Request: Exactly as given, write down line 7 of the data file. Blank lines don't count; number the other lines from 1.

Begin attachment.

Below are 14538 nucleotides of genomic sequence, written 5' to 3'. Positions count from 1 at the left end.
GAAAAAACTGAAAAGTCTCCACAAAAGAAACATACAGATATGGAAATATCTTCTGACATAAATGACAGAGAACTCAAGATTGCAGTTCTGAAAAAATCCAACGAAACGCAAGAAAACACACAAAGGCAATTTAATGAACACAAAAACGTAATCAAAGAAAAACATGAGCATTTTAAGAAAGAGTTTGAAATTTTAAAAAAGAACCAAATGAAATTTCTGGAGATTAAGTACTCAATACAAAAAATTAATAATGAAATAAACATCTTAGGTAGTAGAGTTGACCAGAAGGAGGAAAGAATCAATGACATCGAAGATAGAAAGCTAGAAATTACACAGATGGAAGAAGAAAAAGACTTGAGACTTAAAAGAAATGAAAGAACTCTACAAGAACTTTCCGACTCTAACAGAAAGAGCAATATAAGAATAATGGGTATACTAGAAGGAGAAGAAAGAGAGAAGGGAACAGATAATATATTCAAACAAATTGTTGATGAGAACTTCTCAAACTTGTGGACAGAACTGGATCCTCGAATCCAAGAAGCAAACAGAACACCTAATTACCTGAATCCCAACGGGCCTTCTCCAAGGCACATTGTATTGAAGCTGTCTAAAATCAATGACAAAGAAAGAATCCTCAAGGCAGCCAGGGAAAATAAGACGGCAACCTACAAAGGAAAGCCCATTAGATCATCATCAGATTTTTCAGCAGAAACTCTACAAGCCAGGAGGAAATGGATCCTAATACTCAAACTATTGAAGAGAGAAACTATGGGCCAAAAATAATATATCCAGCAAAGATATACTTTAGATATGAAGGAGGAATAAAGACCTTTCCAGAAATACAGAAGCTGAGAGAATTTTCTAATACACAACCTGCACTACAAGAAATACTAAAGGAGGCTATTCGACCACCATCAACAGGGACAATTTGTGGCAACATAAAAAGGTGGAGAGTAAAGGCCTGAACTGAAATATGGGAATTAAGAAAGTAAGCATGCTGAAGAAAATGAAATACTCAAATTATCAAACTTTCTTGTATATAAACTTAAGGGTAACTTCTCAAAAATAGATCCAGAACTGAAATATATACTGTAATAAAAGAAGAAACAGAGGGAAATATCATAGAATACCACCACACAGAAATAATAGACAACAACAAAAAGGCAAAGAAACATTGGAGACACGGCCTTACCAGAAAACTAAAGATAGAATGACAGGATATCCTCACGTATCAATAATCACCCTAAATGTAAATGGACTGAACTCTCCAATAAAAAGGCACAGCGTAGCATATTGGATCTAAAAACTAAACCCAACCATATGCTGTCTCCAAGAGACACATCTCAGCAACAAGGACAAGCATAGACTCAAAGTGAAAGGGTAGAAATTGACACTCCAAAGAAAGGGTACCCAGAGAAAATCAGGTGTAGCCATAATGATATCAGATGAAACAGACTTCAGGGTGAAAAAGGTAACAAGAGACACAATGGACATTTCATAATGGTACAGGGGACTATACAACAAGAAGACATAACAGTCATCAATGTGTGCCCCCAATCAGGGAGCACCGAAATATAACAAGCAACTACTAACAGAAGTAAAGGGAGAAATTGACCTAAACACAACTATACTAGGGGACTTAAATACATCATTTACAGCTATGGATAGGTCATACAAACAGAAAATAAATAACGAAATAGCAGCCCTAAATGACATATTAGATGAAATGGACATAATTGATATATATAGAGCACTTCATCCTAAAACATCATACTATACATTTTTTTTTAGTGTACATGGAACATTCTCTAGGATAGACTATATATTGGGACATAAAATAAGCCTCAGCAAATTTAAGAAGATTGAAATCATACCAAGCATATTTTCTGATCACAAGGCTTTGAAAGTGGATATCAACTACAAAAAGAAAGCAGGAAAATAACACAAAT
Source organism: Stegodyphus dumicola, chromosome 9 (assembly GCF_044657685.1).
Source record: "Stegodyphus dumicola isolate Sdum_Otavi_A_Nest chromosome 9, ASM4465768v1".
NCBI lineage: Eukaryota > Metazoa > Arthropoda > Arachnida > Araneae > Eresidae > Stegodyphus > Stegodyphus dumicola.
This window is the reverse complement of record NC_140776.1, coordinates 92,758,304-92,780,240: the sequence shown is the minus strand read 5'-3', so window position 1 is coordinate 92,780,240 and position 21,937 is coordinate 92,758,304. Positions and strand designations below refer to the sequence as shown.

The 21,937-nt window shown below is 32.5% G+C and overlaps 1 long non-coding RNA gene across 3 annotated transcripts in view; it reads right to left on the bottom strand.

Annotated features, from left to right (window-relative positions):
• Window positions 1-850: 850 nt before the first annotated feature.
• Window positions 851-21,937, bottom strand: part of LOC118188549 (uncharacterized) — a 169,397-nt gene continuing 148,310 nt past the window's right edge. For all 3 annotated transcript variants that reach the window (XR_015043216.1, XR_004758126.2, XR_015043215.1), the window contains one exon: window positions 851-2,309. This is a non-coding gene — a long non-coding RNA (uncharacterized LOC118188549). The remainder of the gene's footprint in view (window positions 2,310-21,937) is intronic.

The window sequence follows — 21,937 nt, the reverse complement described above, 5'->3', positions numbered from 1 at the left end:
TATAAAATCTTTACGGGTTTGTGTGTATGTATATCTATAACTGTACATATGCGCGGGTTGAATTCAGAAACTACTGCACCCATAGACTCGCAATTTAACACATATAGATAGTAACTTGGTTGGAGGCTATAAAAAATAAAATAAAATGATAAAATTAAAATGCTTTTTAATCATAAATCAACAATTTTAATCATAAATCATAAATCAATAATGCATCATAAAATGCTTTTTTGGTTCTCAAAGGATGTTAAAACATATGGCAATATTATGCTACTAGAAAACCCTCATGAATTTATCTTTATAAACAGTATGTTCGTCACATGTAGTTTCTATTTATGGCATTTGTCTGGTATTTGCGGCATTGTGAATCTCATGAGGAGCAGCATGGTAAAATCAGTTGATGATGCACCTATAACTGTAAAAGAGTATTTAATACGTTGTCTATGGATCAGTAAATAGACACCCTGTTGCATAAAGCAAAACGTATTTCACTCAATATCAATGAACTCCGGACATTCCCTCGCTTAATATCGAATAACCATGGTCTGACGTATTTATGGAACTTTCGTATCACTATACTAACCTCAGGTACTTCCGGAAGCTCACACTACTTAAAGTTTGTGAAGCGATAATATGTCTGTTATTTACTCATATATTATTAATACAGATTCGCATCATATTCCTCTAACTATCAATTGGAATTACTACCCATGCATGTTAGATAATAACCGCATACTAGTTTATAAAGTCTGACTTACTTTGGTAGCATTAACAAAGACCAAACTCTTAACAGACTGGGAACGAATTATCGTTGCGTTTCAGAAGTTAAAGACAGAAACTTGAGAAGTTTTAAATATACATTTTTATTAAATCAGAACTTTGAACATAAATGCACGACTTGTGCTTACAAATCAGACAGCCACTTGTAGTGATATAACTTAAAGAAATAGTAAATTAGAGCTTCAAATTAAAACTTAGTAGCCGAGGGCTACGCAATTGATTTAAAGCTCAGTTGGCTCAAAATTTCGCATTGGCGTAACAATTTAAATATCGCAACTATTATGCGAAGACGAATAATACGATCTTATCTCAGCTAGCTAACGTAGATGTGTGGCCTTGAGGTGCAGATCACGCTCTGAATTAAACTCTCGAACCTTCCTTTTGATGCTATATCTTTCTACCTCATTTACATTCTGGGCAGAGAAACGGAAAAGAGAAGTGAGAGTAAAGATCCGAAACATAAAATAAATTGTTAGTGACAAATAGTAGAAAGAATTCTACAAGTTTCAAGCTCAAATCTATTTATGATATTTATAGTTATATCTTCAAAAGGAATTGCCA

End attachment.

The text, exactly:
The 21,937-nt window shown below is 32.5% G+C and overlaps 1 long non-coding RNA gene across 3 annotated transcripts in view; it reads right to left on the bottom strand.